The grievant in FSGB Case No. 2013-005 contended that he was deprived of certain benefits, such as promotion consideration, during a five-year assignment to an international organization. The Department found him ineligible for the benefits because his assignment to the organization was effected through a “separation and transfer” agreement, rather than a “detail.” The Board affirmed the Department’s decision and the United States District Court for the District of Colombia upheld that decision on appeal in a decision issued in 2016. The grievant had also appealed the Board’s decision in a second, related, case, FSGB Case No 2014-024, in which he had claimed certain benefits based upon his separation and transfer and subsequent reemployment with the Department. The Board dismissed his second grievance on the grounds of claims preclusion. In a decision issued March 14, 2018, the district court concluded that the Board’s decision was neither arbitrary and capricious nor contrary to law and dismissed his claims. The grievant appealed both decisions to the United States Court of Appeals for the District of Columbia Circuit, and that matter remains pending.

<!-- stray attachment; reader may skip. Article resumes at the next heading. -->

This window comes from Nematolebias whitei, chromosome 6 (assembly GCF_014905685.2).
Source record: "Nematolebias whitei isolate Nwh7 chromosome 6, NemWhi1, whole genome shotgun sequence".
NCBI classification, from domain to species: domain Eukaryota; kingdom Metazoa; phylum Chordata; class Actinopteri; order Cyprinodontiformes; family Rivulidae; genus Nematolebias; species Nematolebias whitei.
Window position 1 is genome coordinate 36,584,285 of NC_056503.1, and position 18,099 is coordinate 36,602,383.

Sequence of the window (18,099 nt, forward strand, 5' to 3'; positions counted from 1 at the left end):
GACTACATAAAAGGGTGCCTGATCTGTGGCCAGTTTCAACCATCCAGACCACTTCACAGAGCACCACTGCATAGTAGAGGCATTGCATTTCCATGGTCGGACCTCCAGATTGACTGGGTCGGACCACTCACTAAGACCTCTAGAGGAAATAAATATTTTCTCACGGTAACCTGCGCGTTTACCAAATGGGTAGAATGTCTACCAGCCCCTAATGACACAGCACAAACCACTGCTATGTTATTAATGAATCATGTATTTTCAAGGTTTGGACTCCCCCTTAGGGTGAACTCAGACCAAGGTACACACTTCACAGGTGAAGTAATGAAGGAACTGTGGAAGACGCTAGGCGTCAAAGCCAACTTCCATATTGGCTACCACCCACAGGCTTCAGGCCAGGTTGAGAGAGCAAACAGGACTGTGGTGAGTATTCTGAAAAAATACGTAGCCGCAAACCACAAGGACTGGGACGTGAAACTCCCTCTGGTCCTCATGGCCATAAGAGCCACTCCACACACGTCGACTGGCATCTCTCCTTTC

The grievant in FSGB Case No. 2017-014 was denied tenure and scheduled for separation from the Foreign Service. Consequently, the Department ordered her to leave her overseas post and assigned her to a position in Washington, D.C. The grievant filed a grievance with the Department challenging her transfer on several bases. The Department denied the grievance, and the grievant appealed to the Board. The Board denied all of grievant’s claims. It further found that, since no statute or regulation had been violated, it lacked jurisdiction to overturn an assignment decision. The grievant appealed the decision to the U.S. District Court for the District of the Virgin Islands, St. Croix Division. In a decision issued September 24, 2018, the court affirmed the Board’s decision.